Where exactly Trump’s red lines remain to be seen. Croft and others are not confident that the United States would respond to an energy infrastructure attack, particularly if it was carried out by proxy groups.
“There has been a very clear statement by the United States that the [Iranian] regime will be held accountable for what it does and what its proxies do, and that is a major change in terms of intent,” said General James L. Jones, Jr., executive chairman emeritus of the Atlantic Council.
Tehran would be “crazy” to think the situation was now back to normal and it can act with impunity against shipping or energy infrastructure in the region. “The regime is many things, but it is not stupid. It will do whatever it needs to do to ensure the regime survives intact,” Jones added.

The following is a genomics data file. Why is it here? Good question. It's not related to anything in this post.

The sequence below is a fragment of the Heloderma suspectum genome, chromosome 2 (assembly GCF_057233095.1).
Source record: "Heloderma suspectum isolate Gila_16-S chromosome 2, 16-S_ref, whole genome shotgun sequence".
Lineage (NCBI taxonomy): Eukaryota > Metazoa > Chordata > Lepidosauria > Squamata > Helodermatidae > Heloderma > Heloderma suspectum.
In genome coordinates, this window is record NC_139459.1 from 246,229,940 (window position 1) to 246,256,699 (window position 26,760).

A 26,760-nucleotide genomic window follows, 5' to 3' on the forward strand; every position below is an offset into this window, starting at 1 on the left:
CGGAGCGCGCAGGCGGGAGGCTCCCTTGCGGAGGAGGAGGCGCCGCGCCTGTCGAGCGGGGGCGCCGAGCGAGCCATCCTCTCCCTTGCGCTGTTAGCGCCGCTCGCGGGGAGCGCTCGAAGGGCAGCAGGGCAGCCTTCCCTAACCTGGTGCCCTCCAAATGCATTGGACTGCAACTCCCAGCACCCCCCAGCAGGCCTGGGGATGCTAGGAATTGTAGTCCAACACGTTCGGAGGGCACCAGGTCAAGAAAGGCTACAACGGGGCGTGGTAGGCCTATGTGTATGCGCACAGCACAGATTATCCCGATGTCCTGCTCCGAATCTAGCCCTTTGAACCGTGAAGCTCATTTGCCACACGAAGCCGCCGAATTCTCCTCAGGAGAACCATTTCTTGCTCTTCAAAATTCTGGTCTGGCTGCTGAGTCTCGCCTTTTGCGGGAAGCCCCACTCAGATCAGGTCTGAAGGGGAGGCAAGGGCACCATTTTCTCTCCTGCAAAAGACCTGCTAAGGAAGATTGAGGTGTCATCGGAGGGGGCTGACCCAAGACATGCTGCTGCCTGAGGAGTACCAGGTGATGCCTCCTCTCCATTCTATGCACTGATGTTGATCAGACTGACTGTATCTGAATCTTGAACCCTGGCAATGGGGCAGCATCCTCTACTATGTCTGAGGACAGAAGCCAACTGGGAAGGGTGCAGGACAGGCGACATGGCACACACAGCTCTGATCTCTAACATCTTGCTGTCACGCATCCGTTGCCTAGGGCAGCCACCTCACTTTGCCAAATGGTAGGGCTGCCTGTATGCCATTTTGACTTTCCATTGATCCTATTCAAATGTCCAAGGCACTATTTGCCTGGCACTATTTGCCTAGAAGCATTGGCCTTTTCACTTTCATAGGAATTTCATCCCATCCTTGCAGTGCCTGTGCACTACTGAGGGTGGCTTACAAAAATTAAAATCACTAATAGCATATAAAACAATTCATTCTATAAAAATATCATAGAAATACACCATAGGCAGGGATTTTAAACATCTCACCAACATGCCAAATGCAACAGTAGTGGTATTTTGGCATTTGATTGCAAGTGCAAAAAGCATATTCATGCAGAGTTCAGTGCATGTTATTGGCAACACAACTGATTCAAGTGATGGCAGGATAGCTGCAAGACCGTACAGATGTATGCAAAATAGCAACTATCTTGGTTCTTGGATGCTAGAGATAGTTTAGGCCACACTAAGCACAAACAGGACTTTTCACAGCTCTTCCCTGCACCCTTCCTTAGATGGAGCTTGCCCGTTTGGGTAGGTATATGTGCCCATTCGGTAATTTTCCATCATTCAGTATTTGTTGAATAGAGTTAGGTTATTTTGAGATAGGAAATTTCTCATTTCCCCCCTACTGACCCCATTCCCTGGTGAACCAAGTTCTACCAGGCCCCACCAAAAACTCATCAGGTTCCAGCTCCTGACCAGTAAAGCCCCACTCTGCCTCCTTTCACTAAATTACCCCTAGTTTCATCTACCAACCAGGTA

The United States is set to continue ramping up pressure on Iran. “We are in a different world under our maximum pressure campaign,” said Fannon. So far, the campaign, launched since mid-2018, has achieved “remarkable” results in slashing Iranian crude oil and condensate exports and depriving Tehran of “tens of billions of dollars in revenues”, Fannon said, with further sanctions set to be enforced.
New approaches to Gulf tensions
Masakazu Toyoda, chair and CEO of the Institute for Energy Economics Japan, reflects the view from Asia, a region which, unlike the United States, has become ever more dependent on energy supplies from the Gulf.